Drum soldiers' housing allowance up, but rents still expected to stabilize
The growth of Fort Drum and its fluctuating soldier population have always complicated the housing market around Watertown. But the Army post throws another factor into the mix: soldier’s housing allowances. They just went up.
As of January 1, the Basic Allowance for Housing, or BAH, rates across the military went up an average of 5 percent. In the Fort Drum area, it’s up around 13 percent. Junior enlisted soldiers have gone from receiving $948 per month to $1,071 per month, to cover the cost of housing and utilities.
So, good for soldiers. But why does this matter to anyone else?
John Bartow heads the Tug Hill Commission, a state agency that assists local governments. He said the housing allowance is both a response to, and an influence on, market conditions. “In the last three years, we’ve seen BAH go up 27 percent. That has been a factor in the market, particularly as supply was still low,” he said. “So as BAH was becoming more equitable for soldiers and their dependents – plus we had high demand on a limited supply – rents were at least not going down. If not, they were going up.”
The military calculates the allowance based on what it thinks soldiers need to get decent housing around their base. But local civilians often complain that landlords tie their rents to the allowance, pricing them out of the market.
Jim Wright is executive director of the Development Authority of the North Country. He says the area has always had a landlords’ market. “Because we've had inadequate supply, the rates, in terms of the rental rates, escalated significantly because the military has a BAH that they can pay. So it's really the local population – the residents of Jefferson and surrounding counties – that have been adversely affected,” he said.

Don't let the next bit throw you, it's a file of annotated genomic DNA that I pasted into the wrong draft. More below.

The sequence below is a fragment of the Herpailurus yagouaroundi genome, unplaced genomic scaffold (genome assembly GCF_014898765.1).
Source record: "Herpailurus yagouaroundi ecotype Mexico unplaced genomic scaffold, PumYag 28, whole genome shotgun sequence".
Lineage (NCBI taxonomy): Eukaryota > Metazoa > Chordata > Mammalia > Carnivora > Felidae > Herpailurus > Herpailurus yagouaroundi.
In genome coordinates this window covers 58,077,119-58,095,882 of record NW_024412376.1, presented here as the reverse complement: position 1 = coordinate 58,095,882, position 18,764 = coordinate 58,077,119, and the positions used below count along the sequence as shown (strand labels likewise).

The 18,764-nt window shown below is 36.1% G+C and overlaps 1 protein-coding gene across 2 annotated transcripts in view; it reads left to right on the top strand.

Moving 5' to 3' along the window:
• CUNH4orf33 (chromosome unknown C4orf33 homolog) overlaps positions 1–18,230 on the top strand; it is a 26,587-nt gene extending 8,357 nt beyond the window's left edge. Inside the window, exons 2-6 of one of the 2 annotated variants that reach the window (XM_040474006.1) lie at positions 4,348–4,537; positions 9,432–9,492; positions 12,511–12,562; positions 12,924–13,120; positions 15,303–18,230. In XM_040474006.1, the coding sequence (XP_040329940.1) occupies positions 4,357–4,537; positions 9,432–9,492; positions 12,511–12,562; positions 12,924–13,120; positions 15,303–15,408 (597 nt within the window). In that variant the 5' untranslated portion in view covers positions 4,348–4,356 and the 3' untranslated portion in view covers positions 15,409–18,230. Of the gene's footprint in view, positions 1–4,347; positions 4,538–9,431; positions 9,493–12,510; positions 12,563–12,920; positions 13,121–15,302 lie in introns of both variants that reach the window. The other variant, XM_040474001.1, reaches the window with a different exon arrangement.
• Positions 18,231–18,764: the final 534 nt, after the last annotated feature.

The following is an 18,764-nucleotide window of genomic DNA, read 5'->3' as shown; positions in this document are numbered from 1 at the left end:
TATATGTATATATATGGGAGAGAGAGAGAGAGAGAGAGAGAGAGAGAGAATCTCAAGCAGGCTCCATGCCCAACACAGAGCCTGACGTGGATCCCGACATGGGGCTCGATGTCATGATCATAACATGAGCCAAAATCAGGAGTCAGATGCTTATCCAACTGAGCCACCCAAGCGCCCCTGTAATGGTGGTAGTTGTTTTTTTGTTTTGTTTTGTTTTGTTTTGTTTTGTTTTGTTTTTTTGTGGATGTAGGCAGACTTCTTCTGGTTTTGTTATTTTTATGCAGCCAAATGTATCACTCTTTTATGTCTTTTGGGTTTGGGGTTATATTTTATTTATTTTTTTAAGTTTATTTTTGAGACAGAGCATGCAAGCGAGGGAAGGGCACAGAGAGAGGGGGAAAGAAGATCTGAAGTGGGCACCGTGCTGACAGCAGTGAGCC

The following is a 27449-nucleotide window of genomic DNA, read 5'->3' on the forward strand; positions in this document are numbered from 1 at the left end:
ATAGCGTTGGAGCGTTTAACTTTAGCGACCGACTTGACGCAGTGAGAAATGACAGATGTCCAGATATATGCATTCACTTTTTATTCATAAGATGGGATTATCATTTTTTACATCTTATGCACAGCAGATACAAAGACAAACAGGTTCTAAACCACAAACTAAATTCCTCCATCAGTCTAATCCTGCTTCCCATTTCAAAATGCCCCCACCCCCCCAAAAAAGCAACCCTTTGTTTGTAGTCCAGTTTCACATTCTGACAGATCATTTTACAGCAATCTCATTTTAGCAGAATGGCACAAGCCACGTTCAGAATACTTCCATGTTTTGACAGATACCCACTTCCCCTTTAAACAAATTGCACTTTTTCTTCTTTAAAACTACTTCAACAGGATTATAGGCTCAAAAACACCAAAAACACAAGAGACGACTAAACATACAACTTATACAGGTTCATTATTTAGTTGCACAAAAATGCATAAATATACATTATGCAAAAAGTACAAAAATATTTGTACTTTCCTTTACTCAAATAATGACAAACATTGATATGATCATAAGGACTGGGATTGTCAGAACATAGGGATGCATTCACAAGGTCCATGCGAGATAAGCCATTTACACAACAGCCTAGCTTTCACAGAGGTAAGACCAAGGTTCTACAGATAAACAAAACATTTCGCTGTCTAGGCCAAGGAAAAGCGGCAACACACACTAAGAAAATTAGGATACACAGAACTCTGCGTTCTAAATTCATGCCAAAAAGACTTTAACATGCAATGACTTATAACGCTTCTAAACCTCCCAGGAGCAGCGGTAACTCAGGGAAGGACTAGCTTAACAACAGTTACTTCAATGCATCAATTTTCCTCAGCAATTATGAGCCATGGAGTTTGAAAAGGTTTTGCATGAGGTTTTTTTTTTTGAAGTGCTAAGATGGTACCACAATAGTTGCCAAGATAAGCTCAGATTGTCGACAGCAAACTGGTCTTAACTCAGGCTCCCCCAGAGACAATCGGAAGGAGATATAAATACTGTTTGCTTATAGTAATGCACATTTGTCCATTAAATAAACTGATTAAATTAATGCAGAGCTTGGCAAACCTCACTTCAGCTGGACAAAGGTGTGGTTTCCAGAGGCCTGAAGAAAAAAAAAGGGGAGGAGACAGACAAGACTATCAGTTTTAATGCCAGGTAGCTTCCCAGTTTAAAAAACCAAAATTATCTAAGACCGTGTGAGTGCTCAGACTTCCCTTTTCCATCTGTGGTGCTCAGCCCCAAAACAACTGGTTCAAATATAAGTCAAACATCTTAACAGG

Officials say the picture is improving for everyone – soldiers who want choice in housing, close to base, and lower-income civilians who need somewhere affordable and decent to live. That’s because Fort Drum’s population is stabilizing. As the Afghanistan war winds down, more soldiers are home, and their families are more likely to join them.
Kevin Jordan is on the housing committee of the Fort Drum Regional Liaison Organization. “We had upwards of between 19,000 and 20,000 soldiers – those were the high numbers at Fort Drum a few years ago,” he said. “But if you're in a situation where 7,8, or 9,000 of them are deployed, the housing situation that you need is very different than if there's around 17,000 soldiers, and most of them are home on a regular basis.”
Planning by local government has also helped. Leaders set a goal of building 1,100 new rental units to create a healthy market, and that’s nearly been reached, with federal and state incentives for including some affordable units.
“You want to be able to provide housing for all sectors of the population. So that's both market rate and affordable,” Jordan said. “But at the same time, you don't want rents to go so low that it's a disincentive for landlords to keep reinvesting in their properties as well.”
Officials say all that building will largely override the effects of the rising housing allowance for soldiers. Bartow is optimistic. “As this market stabilizes, we won’t see rents rising as rapidly. We may, in fact, in the future, see BAH going down.”
Now, local officials are turning their attention to improving the city’s older housing stock. Watertown and Jefferson County have both applied for state grants that would fund rehab work on existing properties.